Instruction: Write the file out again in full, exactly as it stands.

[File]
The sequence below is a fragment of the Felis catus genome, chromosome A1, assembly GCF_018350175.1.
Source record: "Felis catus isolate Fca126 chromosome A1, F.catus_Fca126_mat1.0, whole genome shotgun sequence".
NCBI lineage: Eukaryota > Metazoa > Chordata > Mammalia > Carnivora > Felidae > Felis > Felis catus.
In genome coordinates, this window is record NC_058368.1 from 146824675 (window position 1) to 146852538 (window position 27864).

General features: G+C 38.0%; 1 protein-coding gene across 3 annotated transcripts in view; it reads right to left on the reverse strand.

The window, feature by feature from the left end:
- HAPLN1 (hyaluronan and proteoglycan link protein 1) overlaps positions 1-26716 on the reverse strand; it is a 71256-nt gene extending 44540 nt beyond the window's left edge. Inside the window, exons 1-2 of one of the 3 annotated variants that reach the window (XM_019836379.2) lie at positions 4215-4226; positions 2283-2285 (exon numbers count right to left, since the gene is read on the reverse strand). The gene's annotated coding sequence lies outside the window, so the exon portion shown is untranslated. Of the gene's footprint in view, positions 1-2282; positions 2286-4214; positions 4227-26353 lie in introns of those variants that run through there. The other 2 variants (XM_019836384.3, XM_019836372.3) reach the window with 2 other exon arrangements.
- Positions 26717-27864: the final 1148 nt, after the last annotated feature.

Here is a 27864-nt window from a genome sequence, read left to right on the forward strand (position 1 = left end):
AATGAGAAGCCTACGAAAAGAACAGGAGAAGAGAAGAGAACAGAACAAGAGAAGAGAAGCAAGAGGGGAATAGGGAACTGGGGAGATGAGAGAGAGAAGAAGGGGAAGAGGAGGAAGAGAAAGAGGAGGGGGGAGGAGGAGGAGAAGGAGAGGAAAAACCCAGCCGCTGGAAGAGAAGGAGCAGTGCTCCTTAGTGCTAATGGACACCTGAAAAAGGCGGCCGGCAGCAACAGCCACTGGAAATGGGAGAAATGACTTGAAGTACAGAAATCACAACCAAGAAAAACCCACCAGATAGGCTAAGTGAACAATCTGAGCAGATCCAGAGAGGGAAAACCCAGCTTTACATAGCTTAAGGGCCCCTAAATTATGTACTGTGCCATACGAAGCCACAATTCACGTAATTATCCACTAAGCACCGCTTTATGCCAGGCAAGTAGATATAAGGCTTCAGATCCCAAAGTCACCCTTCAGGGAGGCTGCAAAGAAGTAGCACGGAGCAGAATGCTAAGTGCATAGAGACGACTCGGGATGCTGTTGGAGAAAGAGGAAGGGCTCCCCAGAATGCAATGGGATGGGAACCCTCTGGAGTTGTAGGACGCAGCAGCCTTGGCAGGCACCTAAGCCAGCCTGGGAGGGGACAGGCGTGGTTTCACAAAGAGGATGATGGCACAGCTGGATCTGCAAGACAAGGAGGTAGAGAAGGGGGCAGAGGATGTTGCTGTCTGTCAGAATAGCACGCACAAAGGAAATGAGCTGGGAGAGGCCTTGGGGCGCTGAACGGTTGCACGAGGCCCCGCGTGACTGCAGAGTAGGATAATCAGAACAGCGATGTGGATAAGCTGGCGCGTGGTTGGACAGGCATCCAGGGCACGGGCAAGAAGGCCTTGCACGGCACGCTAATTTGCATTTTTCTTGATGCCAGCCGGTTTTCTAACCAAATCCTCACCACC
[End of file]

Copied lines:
The sequence below is a fragment of the Felis catus genome, chromosome A1, assembly GCF_018350175.1.
Source record: "Felis catus isolate Fca126 chromosome A1, F.catus_Fca126_mat1.0, whole genome shotgun sequence".
NCBI lineage: Eukaryota > Metazoa > Chordata > Mammalia > Carnivora > Felidae > Felis > Felis catus.
In genome coordinates, this window is record NC_058368.1 from 146824675 (window position 1) to 146852538 (window position 27864).

General features: G+C 38.0%; 1 protein-coding gene across 3 annotated transcripts in view; it reads right to left on the reverse strand.

The window, feature by feature from the left end:
- HAPLN1 (hyaluronan and proteoglycan link protein 1) overlaps positions 1-26716 on the reverse strand; it is a 71256-nt gene extending 44540 nt beyond the window's left edge. Inside the window, exons 1-2 of one of the 3 annotated variants that reach the window (XM_019836379.2) lie at positions 4215-4226; positions 2283-2285 (exon numbers count right to left, since the gene is read on the reverse strand). The gene's annotated coding sequence lies outside the window, so the exon portion shown is untranslated. Of the gene's footprint in view, positions 1-2282; positions 2286-4214; positions 4227-26353 lie in introns of those variants that run through there. The other 2 variants (XM_019836384.3, XM_019836372.3) reach the window with 2 other exon arrangements.
- Positions 26717-27864: the final 1148 nt, after the last annotated feature.

Here is a 27864-nt window from a genome sequence, read left to right on the forward strand (position 1 = left end):
AATGAGAAGCCTACGAAAAGAACAGGAGAAGAGAAGAGAACAGAACAAGAGAAGAGAAGCAAGAGGGGAATAGGGAACTGGGGAGATGAGAGAGAGAAGAAGGGGAAGAGGAGGAAGAGAAAGAGGAGGGGGGAGGAGGAGGAGAAGGAGAGGAAAAACCCAGCCGCTGGAAGAGAAGGAGCAGTGCTCCTTAGTGCTAATGGACACCTGAAAAAGGCGGCCGGCAGCAACAGCCACTGGAAATGGGAGAAATGACTTGAAGTACAGAAATCACAACCAAGAAAAACCCACCAGATAGGCTAAGTGAACAATCTGAGCAGATCCAGAGAGGGAAAACCCAGCTTTACATAGCTTAAGGGCCCCTAAATTATGTACTGTGCCATACGAAGCCACAATTCACGTAATTATCCACTAAGCACCGCTTTATGCCAGGCAAGTAGATATAAGGCTTCAGATCCCAAAGTCACCCTTCAGGGAGGCTGCAAAGAAGTAGCACGGAGCAGAATGCTAAGTGCATAGAGACGACTCGGGATGCTGTTGGAGAAAGAGGAAGGGCTCCCCAGAATGCAATGGGATGGGAACCCTCTGGAGTTGTAGGACGCAGCAGCCTTGGCAGGCACCTAAGCCAGCCTGGGAGGGGACAGGCGTGGTTTCACAAAGAGGATGATGGCACAGCTGGATCTGCAAGACAAGGAGGTAGAGAAGGGGGCAGAGGATGTTGCTGTCTGTCAGAATAGCACGCACAAAGGAAATGAGCTGGGAGAGGCCTTGGGGCGCTGAACGGTTGCACGAGGCCCCGCGTGACTGCAGAGTAGGATAATCAGAACAGCGATGTGGATAAGCTGGCGCGTGGTTGGACAGGCATCCAGGGCACGGGCAAGAAGGCCTTGCACGGCACGCTAATTTGCATTTTTCTTGATGCCAGCCGGTTTTCTAACCAAATCCTCACCACC